Thursday, 26 September 2013

Teaching: It's more than what you think.

A teacher imparting information to his students.

Ideas have consequences. 

It has been said before that whatever you circulate as accepted thinking will typically result in the creation of accepted culture norms and patterns of behaviour. This is to say (in some sense): You become what you think. The way we might put this in a theological jargon is to say: Our orthodoxy informs our orthopraxis. I believe this to be true, but I have discovered that it is not exclusively true. 

There was a time where I might have thought that the best, if not the only way to 'teach' (train//disciple//convince) a person would be through extensive appeal to the cognitive approach. This approach to teaching is grounded in what some scholars label the ‘Socratic method’, that is aptly named after its originator Socrates. The Socratic Method seeks to arrive at a solid, tenable conclusions by the use of critical thinking, reasoning, and logic. I get a lot of satisfaction with working out the truthfulness of an idea. It is a strong conviction of mine that change often takes place at the root of an idea. But, as we will soon discover: Logic has its limits. We cannot for instance measure the true impact of  teaching on the ability to recite information alone. Observable behaviour should also factor into our teaching methods. This is to say that learning can be manifested by a change in behaviour.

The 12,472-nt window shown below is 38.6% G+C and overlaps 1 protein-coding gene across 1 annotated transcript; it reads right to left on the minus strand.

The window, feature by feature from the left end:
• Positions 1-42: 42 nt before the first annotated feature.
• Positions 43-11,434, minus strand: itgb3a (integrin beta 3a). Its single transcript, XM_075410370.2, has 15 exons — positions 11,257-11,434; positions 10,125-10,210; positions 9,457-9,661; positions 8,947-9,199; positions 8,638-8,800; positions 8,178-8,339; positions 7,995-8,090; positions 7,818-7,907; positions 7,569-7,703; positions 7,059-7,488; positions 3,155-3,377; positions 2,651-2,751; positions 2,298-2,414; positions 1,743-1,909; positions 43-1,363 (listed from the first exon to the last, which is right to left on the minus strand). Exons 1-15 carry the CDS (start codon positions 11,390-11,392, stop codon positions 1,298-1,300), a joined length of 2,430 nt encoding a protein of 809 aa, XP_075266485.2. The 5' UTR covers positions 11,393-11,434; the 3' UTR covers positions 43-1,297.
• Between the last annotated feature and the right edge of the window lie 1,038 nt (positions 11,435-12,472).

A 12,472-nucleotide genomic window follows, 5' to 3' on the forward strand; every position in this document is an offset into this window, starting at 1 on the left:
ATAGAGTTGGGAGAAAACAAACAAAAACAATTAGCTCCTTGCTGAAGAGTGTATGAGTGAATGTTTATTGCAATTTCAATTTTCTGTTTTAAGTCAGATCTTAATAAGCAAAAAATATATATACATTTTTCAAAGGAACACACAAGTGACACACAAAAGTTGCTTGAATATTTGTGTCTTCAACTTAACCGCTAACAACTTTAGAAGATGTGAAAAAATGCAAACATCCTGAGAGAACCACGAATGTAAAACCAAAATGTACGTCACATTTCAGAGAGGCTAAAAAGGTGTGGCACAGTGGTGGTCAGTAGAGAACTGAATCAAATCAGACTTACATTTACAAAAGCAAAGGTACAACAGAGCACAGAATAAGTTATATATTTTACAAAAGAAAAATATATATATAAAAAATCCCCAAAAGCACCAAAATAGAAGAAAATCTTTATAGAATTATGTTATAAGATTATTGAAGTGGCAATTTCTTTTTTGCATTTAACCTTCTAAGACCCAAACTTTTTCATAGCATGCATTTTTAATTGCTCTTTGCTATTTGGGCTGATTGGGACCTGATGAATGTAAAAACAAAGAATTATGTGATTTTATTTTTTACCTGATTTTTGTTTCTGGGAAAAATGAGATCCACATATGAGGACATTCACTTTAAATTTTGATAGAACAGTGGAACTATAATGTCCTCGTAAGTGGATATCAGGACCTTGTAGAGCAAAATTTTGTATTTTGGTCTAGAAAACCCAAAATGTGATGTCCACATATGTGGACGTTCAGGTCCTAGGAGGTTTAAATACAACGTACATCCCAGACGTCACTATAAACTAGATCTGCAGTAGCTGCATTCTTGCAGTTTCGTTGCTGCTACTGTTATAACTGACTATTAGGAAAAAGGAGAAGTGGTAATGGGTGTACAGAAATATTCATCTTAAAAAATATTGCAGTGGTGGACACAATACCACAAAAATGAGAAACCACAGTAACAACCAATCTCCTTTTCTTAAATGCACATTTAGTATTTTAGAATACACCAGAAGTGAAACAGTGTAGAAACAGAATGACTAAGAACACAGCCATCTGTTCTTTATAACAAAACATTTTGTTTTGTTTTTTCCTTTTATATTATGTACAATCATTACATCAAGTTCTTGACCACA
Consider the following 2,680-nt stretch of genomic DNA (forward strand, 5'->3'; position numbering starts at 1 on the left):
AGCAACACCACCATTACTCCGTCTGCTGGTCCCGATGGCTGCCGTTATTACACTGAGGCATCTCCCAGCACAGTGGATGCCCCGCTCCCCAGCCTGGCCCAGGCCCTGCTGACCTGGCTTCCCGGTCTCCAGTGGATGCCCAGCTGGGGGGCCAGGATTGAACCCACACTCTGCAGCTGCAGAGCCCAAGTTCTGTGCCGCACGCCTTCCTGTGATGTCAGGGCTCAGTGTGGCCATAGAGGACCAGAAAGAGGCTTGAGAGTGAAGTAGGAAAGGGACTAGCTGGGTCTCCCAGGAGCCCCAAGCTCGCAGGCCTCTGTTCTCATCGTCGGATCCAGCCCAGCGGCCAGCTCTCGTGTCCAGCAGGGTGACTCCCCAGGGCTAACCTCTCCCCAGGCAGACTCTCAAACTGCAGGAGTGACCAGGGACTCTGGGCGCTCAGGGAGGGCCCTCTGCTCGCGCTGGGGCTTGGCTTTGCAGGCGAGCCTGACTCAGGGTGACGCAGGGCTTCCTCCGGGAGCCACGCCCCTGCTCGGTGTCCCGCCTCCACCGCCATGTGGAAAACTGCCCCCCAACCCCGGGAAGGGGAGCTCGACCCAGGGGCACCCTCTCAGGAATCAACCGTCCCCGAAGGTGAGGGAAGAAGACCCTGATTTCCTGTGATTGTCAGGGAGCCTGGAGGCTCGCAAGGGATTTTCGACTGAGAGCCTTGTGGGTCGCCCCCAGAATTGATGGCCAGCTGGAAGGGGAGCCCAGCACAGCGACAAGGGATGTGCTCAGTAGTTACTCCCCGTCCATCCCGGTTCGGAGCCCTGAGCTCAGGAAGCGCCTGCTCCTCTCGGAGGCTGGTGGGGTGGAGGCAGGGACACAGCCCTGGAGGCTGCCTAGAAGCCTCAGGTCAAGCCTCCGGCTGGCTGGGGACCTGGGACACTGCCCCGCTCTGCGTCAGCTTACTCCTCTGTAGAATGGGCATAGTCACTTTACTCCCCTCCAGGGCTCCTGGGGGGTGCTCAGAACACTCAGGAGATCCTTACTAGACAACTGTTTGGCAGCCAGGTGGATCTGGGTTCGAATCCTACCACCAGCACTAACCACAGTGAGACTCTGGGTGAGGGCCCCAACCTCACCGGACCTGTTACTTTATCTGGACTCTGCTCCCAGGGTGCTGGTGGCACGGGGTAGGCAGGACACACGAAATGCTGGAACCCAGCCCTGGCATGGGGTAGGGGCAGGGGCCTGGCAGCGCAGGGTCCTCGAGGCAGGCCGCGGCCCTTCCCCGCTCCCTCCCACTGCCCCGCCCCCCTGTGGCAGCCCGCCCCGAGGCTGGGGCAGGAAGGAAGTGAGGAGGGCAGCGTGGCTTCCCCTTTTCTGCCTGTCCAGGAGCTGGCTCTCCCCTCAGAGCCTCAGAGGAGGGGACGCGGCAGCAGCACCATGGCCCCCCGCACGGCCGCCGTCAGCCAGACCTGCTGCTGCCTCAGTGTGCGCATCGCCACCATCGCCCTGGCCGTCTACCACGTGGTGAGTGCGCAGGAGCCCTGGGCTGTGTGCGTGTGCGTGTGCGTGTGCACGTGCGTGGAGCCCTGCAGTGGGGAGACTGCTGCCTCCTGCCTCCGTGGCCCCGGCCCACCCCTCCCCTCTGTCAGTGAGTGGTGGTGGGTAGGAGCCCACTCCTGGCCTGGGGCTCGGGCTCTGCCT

Gandhi put it this way: “Your beliefs become your thoughts, Your thoughts become your words, Your words become your actions, Your actions become your habits, Your habits become your values, Your values become your destiny.” I am convinced that the way to discern the effectiveness of teaching is to assess a change in behaviour. Behaviours do matter. Our actions are indicative of how well we have processed the material. This is why good theology must be lived out. 

Israel Galindo in his book, The Craft of Christian Teaching, suggests that what we learn will change us in three primary ways: knowledge, attitude, behaviour. 

L = __C__
       (k, a, b) 
L: Learning, C= Change; k= knowledge a= attitude; b= behaviour.

Learning creates changes to our cognitive, affective and effective abilities. Galindo believes that, "Knowledge is the easiest to change." We can assimilate facts, data, and concepts with relative ease and subsequently allow new information to inform and correct old information. The hardest area to change, according to Galindo, is our attitude (emotional//affective). Good teaching, according to Galindo, must seek to address our knowledge, attitude and behaviours. This will result in ‘different’ hopefully better persons. All learning, according to Galindo, should result in change. Learning is change!